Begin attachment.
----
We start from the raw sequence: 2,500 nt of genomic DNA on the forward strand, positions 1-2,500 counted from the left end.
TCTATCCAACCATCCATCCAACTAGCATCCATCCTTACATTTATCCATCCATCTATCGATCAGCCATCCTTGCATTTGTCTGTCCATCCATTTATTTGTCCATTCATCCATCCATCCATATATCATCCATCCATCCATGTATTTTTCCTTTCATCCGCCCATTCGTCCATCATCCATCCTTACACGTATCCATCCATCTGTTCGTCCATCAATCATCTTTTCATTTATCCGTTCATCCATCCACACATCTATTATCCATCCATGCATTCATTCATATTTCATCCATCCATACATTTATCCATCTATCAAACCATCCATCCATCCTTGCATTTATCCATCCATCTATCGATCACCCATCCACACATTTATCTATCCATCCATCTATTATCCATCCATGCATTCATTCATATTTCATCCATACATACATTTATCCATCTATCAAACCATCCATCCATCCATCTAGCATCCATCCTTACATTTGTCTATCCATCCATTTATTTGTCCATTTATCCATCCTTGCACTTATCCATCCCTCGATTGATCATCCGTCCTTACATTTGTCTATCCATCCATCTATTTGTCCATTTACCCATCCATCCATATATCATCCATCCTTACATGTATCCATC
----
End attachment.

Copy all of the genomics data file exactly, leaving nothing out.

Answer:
We start from the raw sequence: 2,500 nt of genomic DNA on the forward strand, positions 1-2,500 counted from the left end.
TCTATCCAACCATCCATCCAACTAGCATCCATCCTTACATTTATCCATCCATCTATCGATCAGCCATCCTTGCATTTGTCTGTCCATCCATTTATTTGTCCATTCATCCATCCATCCATATATCATCCATCCATCCATGTATTTTTCCTTTCATCCGCCCATTCGTCCATCATCCATCCTTACACGTATCCATCCATCTGTTCGTCCATCAATCATCTTTTCATTTATCCGTTCATCCATCCACACATCTATTATCCATCCATGCATTCATTCATATTTCATCCATCCATACATTTATCCATCTATCAAACCATCCATCCATCCTTGCATTTATCCATCCATCTATCGATCACCCATCCACACATTTATCTATCCATCCATCTATTATCCATCCATGCATTCATTCATATTTCATCCATACATACATTTATCCATCTATCAAACCATCCATCCATCCATCTAGCATCCATCCTTACATTTGTCTATCCATCCATTTATTTGTCCATTTATCCATCCTTGCACTTATCCATCCCTCGATTGATCATCCGTCCTTACATTTGTCTATCCATCCATCTATTTGTCCATTTACCCATCCATCCATATATCATCCATCCTTACATGTATCCATC